By DANIELLE BRIAN
News broke yesterday that the Department of Justice (DOJ) has agreed to drop ten felony counts against National Security Agency (NSA) whistleblower Thomas Drake. The collapse of the Drake prosecution is a victory over extreme abuse of government power and hopefully heralds the end of Obama witch hunts. It was a case of our government vengefully protecting its own bureaucratic interests at the expense of the public interest and of the personal civil liberties of Thomas Drake.
This prosecution should never have begun. Drake, like whistleblower Thomas Tamm, exhibited exactly the kind of integrity and patriotism we want in our public servants. To have treated them both as criminals is appalling, and sends the wrong message to federal and contractor employees. So while we can now herald the fact that it is over, we need to learn from the terrible legacy and do everything we can to make sure it cannot happen again.
The most obvious and basic lesson is that we need to create meaningful and safe channels for intelligence workers to disclose wrongdoing. The Drake case illustrates painfully that even when an intelligence community whistleblower goes by the book, he or she is forced to decide whether to give up and remain silent, or risk not just their job, but their freedom. The Whistleblower Protection Enhancement Act (WPEA) that died at the end of the last Congress would have created a system that might have saved Drake and Tamm from the nightmares they have endured. The WPEA has been reintroduced in the Senate, where we hope it will quickly pass, while we are still waiting for the bill to drop in the House. This reform must become law this year.
We understand that this prosecution was part of a coordinated effort by the intelligence agencies to specifically target a “leaker” from each agency in order to send a message to other employees that there is a “zero tolerance” policy for leaking. Hopefully, the very public humiliation of the failed Drake prosecution will spur DOJ and the NSA to reconsider their shoot-first-and-ask-questions-later post-Wikileaks plan. The intelligence community and the Justice Department deserve genuine condemnation for being so full of hubris that they believe the public has no right to know when its government is doing something wrong.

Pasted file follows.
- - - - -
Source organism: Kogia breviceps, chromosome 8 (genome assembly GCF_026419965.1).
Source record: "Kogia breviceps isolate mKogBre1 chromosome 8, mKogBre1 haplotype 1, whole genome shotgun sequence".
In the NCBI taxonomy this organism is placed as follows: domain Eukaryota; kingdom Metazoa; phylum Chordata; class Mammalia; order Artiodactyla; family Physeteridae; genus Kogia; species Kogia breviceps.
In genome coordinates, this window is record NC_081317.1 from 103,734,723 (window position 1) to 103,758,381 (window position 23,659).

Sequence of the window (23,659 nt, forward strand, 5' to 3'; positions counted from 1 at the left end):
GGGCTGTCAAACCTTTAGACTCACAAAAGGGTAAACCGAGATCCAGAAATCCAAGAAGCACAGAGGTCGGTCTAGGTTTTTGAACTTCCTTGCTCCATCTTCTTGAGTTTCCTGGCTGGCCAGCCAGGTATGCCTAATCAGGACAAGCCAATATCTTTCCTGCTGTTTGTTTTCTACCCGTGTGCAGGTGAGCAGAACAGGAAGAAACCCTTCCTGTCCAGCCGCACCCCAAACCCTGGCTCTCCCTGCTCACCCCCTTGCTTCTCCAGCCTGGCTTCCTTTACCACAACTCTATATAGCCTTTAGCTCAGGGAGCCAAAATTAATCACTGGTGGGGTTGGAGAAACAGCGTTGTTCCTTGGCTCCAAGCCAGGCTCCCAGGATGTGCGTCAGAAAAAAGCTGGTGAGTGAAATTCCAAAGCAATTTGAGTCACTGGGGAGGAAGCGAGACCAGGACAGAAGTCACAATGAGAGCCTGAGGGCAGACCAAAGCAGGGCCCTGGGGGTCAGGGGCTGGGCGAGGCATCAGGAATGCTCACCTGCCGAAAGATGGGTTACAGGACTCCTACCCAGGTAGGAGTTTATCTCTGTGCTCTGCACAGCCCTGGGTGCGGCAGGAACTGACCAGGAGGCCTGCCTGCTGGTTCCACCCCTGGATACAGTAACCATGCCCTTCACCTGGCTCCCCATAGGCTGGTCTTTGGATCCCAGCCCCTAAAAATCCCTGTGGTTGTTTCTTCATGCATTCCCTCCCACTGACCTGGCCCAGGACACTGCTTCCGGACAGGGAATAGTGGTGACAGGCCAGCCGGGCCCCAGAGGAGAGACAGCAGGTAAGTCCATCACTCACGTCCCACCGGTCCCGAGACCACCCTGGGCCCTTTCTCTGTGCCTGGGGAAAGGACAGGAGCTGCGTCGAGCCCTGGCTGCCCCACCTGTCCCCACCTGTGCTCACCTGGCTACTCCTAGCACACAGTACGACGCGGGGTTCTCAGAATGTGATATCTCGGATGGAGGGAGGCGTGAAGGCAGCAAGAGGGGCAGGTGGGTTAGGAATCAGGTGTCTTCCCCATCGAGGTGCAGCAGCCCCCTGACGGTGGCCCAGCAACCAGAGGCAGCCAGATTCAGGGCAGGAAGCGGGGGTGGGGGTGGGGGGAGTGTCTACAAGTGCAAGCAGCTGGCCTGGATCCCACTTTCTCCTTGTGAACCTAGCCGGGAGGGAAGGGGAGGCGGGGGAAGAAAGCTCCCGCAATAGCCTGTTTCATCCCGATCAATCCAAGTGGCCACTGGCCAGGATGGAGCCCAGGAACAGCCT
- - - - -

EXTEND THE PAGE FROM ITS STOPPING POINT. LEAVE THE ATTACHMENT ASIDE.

It was, I believe, not simply the weak case, nor as the DOJ claims, concerns about disclosing sensitive information, that caused the collapsed prosecution. We have witnessed plenty of specious cases pursued stubbornly by DOJ—given they regularly have the upper hand in judicial proceedings. In this case, I believe it was also the weight of the outcry from the public (special hat tip for the great work by our friends at the Government Accountability Project) to force the DOJ to back down. But how often will we see 60 Minutes and New Yorker profiles, Washington Post editorials, recognition as the Ridenhour Award Truth-teller, and face-to-face meetings with the President (never mind a random, direct encounter with the Attorney General, but that’s another story)? It should not take this herculean effort to stop the government from doing the wrong thing.
In the end, we need to create a system where the public interest is protected by the government, and not where the public needs to be protected from the government.
Danielle Brian is POGO’s Executive Director.
Portrait of Tom Drake by Robert Shetterly.